Commissioners Pai and Michael O’Rielly, the two Republicans, went into the meeting believing that they had an agreement on Pai’s proposal with Democratic Commissioner Mignon Clyburn.  But after numerous delays in convening the meeting, the compromise was abandoned and the FCC voted 3-2 along party lines to approve the chairman’s original Lifeline and Link Up Reform and Modernization Order (WC Docket No. 11-42).

In an oral statement at the meeting, Commissioner Clyburn explained the three and a half hour delay and one of the reasons she allegedly did not agree with Commissioner Pai’s compromise:  “I have been consistent in saying that a cap should not be imposed. … I continue to hold that view.”

The frustration of Commissioners Pai and O’Rielly were clearly evident at the meeting, with O’Rielly surmising that “I approached the table in good faith with the belief that I could trust the word of a Commissioner.  Now it seems that even that basic foundation has gone out the windows of the Eighth Floor.  What has happened will do irreparable harm to our ability to engage going forward.”

It now appears that the FCC has devolved into a partisan dictatorship unwilling to seek compromises that protect consumers and reduce costs for taxpayers.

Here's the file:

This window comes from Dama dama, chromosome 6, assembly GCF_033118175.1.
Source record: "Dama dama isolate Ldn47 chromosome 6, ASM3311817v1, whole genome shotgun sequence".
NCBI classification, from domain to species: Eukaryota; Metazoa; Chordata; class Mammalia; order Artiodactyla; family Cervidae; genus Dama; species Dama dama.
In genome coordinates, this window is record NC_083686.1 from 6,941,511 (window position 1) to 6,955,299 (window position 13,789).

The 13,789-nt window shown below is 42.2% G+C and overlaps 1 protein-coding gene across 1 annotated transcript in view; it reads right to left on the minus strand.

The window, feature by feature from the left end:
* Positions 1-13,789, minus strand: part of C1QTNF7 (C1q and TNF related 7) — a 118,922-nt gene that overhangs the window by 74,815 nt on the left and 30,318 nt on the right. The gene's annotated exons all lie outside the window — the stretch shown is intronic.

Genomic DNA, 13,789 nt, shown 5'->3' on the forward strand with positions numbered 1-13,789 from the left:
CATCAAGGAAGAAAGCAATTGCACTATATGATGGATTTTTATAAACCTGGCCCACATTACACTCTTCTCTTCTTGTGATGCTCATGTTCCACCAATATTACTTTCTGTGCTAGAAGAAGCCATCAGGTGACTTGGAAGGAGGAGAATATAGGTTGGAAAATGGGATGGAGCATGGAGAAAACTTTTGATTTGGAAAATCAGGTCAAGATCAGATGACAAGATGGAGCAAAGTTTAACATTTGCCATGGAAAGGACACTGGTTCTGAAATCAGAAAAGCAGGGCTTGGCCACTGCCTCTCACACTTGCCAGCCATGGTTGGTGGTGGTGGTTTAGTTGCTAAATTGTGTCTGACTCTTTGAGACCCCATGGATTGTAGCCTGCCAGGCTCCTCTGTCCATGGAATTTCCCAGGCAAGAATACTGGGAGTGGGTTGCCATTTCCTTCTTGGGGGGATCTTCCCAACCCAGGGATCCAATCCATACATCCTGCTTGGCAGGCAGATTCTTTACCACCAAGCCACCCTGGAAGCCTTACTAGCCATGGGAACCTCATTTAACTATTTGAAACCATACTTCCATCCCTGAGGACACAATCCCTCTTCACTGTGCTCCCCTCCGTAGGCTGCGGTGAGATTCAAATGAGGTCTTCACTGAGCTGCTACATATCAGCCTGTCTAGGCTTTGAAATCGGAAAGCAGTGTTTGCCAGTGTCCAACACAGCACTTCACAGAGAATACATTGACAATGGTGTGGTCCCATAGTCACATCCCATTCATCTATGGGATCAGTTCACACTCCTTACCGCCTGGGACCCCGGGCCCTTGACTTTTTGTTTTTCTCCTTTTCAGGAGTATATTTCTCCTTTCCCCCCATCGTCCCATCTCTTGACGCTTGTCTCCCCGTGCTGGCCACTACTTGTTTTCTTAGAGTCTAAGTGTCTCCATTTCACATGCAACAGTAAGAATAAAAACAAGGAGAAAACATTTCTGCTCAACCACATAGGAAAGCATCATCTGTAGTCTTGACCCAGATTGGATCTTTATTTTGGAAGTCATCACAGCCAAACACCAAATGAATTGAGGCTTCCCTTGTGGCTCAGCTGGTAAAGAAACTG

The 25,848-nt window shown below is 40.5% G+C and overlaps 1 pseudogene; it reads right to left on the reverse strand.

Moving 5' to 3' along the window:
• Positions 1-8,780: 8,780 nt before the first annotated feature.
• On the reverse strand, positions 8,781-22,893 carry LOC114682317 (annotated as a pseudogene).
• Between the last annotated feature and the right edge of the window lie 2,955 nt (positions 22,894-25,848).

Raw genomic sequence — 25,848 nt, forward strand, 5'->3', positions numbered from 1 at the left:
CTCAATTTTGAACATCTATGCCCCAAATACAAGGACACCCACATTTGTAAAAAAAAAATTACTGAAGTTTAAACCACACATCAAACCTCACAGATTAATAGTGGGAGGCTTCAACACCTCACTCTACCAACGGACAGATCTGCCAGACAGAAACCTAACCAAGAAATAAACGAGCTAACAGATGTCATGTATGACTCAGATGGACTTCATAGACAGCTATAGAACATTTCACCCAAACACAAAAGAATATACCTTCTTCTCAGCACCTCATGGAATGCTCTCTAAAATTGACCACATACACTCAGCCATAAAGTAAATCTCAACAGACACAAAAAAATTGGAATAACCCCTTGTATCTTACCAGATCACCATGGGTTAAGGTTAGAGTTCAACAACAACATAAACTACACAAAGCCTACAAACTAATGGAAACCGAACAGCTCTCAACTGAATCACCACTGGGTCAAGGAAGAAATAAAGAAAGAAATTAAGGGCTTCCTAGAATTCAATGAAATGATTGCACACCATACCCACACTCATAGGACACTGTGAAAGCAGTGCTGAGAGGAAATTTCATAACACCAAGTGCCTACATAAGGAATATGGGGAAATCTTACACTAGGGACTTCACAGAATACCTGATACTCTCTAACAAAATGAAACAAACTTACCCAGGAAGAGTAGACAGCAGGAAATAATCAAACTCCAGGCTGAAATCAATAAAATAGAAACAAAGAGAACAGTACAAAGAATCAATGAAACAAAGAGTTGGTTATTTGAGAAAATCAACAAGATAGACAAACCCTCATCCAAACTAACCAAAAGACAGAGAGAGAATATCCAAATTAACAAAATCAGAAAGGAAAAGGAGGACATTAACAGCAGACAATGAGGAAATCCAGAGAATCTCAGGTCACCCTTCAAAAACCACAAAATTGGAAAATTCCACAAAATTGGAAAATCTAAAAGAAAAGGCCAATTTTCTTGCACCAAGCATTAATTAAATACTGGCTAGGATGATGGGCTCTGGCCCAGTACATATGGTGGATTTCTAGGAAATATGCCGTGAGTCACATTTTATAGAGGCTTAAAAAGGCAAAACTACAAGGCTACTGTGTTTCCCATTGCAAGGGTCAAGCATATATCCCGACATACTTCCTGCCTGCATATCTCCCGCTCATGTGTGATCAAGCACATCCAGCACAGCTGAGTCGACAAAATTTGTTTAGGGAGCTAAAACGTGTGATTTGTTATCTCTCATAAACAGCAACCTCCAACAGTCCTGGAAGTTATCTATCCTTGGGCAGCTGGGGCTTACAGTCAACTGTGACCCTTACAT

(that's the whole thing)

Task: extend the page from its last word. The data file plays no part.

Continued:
But perhaps Harry can still come to the rescue, in the person of Rep. Austin Scott (R-Ga.).  He has introduced H.R. 4884, the Controlling the Unchecked and Reckless Ballooning of Lifeline Act of 2016 (CURB Lifeline Act of 2016).  The bill would “curb” the escalation of costs to the Lifeline program by phasing-out the mobile voice-only program, which has seen the most frequent program abuse; protect consumers from unwarranted increases in the USF fees by imposing a cap on Lifeline spending at $1.5 billion; and, prohibit the use of the Lifeline subsidies for purchasing devices, including smartphones, tablets, or laptops.

The Internet is used for more than just keeping up with the on goings of social media.  People around the world use it for homework, shopping, banking, work, job hunting, and even tax preparation; encouraging increased availability of broadband services to low-income and underprivileged households in this country is a laudable effort.

But the FCC’s Lifeline order will not achieve that goal.  Instead, the FCC and Congress should work together to remove the regulatory burdens that increase the cost of broadband deployment across the country, so that providers can reduce overall consumer costs.  Instead, because nothing is ever free, the FCC order will increase the cost of telecommunications services to consumers with perilously higher USF fees.

By Deborah Collier April 2016 WasteWatcher

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Name: Richard Billies